Whether you just picked up a dollhouse at a garage sale or some roombox in your workroom has become separated from its label, there may be a time when you find yourself, “Exactly what scale is this piece?”

Yep, it happens. ;)

In order to figure out the scale of your piece, get out a measuring tape and follow this chart — even though it can be confusing, once you get the hang of it, it’s pretty easy.

Dollhouse Scale Chart/Table

Roomboxes usually have a scale ceiling height of 8-10 feet (floors of a dollhouse usually fall within this same range) . So if the roombox is 9″ tall, find 9″ in the first column and find the number in that row that falls within the 8-10 feet.

In this example, the roombox is 1/12 scale (wherein 1″ = 1′).

So, if the roombox measures 0.75″ — what scale roombox is it? (Answer below.)

You can make the same calculations with furniture. To figure out what scale a dollhouse grandfather clock is, the first thing you need to know is the size of a real life grandfather clock. You could measure one of your own grandfather clock, or use this “Standard Furniture Sizes” reference guide.

Once you have the height of the real life grandfather clock (about 7′), measure your dollhouse grandfather clock.

Let’s say the dollhouse grandfather clock is 1.75″ tall. Rather than make up a chart with every single measurement on it, I’m going to ask you to do some addition. Look at the 1″ and 0.75″ rows and add those together — here’s an example using the grandfather clock:

Scale Chart Addition Example

Since a full size grandfather clock averages about 7′, it’s clear that the 1.75″ grandfather clock is 1/48 scale.

It is clear, right? :)

Now, what scale is that 0.75″ roombox? 1/144, of course — my personal favorite. ;)

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little beads

One thing about 1/144 scale — it’s almost always smaller than you think. Except when it’s bigger.

Which is to say, it’s really tough to “eyeball” scale and get it right. It gets tougher when you’re at the craft store and you buy some excellent beads that you know will be perfect for 1/144 door knobs — only you get them home and find out they’re perfect for 1/144 beach balls.

Which is where the 1/144 scale ruler comes in handy. It’s a ruler marked up to measure in 1/144 scale. So where the normal 3/4″ marking is, the 1/144 scale ruler is marked 9′. The good people of The Scale Card have a nice plastic 1/144 scale ruler for sale — buy two, one for your work area and one for your wallet.

But if you’re anything like me, you’re going to misplace your scale rulers. I do it so often, I finally made up one of my own that I can print any time I can’t find my other ones. I print it out, cut it out, and cover it in clear packing tape (the poor woman’s version of a lamination).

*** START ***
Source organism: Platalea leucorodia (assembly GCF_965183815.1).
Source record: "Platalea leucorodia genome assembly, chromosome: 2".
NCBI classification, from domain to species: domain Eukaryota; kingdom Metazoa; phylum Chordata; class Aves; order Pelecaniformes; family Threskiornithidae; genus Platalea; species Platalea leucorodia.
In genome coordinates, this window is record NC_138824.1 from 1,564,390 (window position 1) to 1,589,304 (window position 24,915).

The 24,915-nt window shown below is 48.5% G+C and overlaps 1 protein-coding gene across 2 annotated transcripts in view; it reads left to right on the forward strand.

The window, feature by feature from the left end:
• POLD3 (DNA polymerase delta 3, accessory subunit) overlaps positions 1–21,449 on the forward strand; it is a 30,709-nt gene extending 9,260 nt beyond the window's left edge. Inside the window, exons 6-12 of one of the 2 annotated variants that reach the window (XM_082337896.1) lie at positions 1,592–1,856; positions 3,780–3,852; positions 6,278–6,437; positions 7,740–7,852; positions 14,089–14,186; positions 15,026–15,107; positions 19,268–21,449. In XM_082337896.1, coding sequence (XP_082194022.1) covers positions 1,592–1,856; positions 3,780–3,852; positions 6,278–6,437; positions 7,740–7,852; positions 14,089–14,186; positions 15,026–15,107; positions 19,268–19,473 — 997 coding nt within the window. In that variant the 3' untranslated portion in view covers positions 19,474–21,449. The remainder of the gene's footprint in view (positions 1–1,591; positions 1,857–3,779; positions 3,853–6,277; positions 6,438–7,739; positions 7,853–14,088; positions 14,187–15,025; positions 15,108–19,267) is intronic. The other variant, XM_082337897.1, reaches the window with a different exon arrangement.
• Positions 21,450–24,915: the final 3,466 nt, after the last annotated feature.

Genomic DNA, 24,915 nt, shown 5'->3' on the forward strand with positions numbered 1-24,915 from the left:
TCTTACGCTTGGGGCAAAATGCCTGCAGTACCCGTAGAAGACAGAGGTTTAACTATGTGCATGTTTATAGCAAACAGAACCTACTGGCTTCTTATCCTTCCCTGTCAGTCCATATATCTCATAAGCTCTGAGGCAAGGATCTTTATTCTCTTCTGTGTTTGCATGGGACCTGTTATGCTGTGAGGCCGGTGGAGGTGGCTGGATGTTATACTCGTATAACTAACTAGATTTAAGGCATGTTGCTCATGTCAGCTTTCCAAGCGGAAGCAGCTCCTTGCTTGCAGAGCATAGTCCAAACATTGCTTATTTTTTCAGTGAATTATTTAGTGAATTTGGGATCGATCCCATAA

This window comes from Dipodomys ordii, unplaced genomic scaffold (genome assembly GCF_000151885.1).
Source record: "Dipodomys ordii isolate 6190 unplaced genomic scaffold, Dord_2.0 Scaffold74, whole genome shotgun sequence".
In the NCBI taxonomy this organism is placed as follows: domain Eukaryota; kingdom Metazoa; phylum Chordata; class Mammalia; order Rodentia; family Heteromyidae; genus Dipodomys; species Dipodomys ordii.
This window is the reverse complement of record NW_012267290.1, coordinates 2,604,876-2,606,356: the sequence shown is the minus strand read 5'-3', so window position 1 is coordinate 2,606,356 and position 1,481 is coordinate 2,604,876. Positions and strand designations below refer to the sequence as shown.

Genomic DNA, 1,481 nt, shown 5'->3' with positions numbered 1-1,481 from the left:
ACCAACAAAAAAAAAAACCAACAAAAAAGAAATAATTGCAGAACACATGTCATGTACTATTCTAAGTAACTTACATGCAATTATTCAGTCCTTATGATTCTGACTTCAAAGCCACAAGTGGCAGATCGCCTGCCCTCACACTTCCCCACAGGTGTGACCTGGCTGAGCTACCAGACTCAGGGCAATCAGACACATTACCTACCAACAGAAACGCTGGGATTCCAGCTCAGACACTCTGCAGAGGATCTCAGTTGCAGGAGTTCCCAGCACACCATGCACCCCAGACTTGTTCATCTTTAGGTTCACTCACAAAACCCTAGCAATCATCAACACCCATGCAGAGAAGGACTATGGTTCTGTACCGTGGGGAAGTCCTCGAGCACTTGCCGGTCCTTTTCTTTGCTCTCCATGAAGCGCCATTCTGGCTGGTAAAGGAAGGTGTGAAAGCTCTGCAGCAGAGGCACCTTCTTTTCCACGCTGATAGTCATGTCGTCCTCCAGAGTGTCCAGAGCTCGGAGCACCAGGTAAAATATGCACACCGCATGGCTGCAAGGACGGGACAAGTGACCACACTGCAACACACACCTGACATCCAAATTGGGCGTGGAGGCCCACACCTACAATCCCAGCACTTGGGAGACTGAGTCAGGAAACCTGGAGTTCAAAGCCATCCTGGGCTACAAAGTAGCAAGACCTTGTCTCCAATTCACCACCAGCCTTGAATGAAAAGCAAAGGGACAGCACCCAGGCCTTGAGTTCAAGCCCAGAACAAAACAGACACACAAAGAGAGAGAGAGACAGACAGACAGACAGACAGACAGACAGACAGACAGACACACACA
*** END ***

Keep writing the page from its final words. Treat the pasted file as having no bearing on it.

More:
Here’s a sample of what the ruler looks like:

1/144 Scale Ruler

Click to download this 1/144 scale ruler.

If you need a dozen or more 1/144 scale rulers to scatter about your house, you can download this PDF file (which requires the free Adobe Acrobat Reader to view).

And then you can stop guessing whether those tiny little beads are as tiny as you think they are. ;)

Beads with Scale Ruler

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No Hole BeadsIf you’re new to 1/144, you may be hearing about some supplies that are staples of the teeny-tiny world, but you don’t know what they are, where to get them, or how they’re used.

No hole beads (sometimes called “microbeads”) are one of those staples. No hole beads are tiny glass balls (and I do mean tiny) that come in a variety of finishes — everything from clear glass to metallics (gold, silver, copper) and a rainbow of colors.

No hole beads come in two common sizes 1mm and 1/2mm… at least that is how they are labeled. What you will find when viewing no hole beads under magnification, is that those labels are an “average” — you really get a much wider variety of sizes.

What size are these beads in scale (1/144)? If you check the conversion chart, you’ll see that 1mm is approximately 6 inches and 1/2mm is approximately 3 inches.

Potential Uses

And if there’s a color you want, but don’t have, you can even paint them. I’ve found the best way to paint them is to wrap blue painter’s tape (found in the paint department of hardware/home improvement stores) sticky side up, around a block of wood. Then pour more no hole beads than you need on the tape. Once the beads are stuck to the tape, apply paint and allow to dry. Rub the beads to remove them from the tape — some beads will lose paint, but that’s why you do extras.

Working with No Hole Beads

Plan on a LOT of these beads flying from your grasp, never to be seen again. It happens. There are two main ways of
picking up these beads — the first is the most obvious, tweezers. But you need a good pair of tweezers, most cheap tweezers don’t have fine enough tips to work with these tiny rascals.

The second, less obvious way, is inexpensive and you probably have what you need in your house. Spaghetti — just moisten one tip and pick up beads like a pro. Toothpicks also work (once you moisten the tip). The “spaghetti tip” is the type of great info you’ll pick up off the MicroMinis Group.

no hole beads

no hole beads

Where to Buy

Most local craft stores (in the US) carry no hole beads. However, you can usually get them cheaper online. I found the best prices at Minikitz. Please note: I have no affiliation with Minikitz… other than spending money there. ;)

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